Using Java2 Enterprise Edition in the
Application Server 10g
Oracle Application Server Tips by Burleson
This chapter and the next revolve around
supporting Java and J2EE applications with Oracle Application Server
10g. Providing access to J2EE Enterprise JavaBeans along with
connectivity to the web and customer databases is the basis of any
application server. As such, this chapter introduces the components
needed to understand and support J2EE within the Oracle Application
Server. Many DBAs are tasked to administer the application server
without a basic understanding of J2EE components and their
interaction with the application server.
The Java language and the Enterprise Edition
extensions are beyond the scope of this book. Indeed, a trip to the
local bookstore will reveal shelves of books covering this subject.
If you wish to dig deeper into developing J2EE applications, it is
covered in detail in the excellent Oracle Press books ORACLE9iAS
Building J2EE Applications, by Nirva Morisseau-Leroy (200x), or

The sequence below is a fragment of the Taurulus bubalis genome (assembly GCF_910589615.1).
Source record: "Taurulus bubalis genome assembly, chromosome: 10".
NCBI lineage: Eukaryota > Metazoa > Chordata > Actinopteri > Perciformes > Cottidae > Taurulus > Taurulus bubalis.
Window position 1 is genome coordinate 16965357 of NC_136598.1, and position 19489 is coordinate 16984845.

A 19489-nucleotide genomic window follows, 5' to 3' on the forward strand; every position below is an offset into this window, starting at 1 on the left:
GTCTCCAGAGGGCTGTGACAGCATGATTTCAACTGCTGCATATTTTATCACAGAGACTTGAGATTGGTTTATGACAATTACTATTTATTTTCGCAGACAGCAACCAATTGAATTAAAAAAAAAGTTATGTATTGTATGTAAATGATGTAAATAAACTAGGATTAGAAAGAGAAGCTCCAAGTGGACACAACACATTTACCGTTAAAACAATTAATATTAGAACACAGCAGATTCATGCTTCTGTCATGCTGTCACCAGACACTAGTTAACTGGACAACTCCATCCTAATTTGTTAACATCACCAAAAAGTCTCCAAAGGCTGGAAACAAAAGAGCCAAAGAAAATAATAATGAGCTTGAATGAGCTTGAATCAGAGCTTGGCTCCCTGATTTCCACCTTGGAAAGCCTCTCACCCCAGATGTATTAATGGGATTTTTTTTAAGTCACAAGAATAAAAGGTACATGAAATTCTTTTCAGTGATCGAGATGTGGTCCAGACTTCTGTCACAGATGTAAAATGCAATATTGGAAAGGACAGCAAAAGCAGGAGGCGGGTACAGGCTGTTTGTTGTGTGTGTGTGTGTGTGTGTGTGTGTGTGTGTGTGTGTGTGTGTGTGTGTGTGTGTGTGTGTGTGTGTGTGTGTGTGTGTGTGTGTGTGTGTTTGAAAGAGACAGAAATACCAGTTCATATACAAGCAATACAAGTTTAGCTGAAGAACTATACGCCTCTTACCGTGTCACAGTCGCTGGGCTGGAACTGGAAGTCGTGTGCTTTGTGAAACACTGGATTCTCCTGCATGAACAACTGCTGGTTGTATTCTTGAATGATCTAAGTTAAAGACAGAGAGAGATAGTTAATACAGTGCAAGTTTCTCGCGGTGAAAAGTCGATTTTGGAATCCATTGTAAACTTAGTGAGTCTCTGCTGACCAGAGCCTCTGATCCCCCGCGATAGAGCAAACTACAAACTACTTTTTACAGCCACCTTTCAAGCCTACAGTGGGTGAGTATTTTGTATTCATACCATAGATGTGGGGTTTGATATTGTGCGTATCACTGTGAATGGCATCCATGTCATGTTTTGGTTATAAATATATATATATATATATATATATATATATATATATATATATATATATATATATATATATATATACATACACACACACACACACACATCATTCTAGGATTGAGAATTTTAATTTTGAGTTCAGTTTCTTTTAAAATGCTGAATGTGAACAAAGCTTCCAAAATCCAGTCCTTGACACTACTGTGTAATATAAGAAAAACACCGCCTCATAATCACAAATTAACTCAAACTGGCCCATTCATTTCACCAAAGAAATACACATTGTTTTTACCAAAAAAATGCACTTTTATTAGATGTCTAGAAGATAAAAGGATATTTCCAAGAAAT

ORACLE9i Web Development, by Brad Brown (200x). Because Oracle?s
Application Server and Oracle?s JDeveloper are very tightly
integrated, another important reference is the Oracle9i JDeveloper
Handbook, by Peter Koletzke (200x). Here we will only discuss J2EE
application components and how to administer them within the Oracle
Application Server and leave the application development to others.
Java is both a compiled and interpreted
language. Java source code is compiled into a file containing
byte-code. The Java Virtual Machine (JVM) interprets the byte-code
into machine code and executes it. It is because of this
intermediate step that the Java code is portable to many different
operating systems. Any operating system that implements a JVM can
run the Java class file. Java also implements a number of
technologies that allow it to communicate easily across a network or
the Internet. As Java matured, more and more developers were using
it to produce large, complex, distributed transaction programs. To
assist this development, Sun produced the Java2 Enterprise Edition
(J2EE), which consists of a component-based approach to designing,
developing, assembling, and deploying an enterprise application.
J2EE uses a multitiered set of technologies that allow developers to
focus attention on each tier during development. Developers
implementing Enterprise JavaBeans may not know how to program Java
Server Pages, but because the J2EE specification defines methods for
EJBs to communicate, they can be developed separately and still
seamlessly mesh within the application. The J2EE specification
divides its technologies into three tiers: the client tier, web
tier, and business tier.
The client tier consists of either an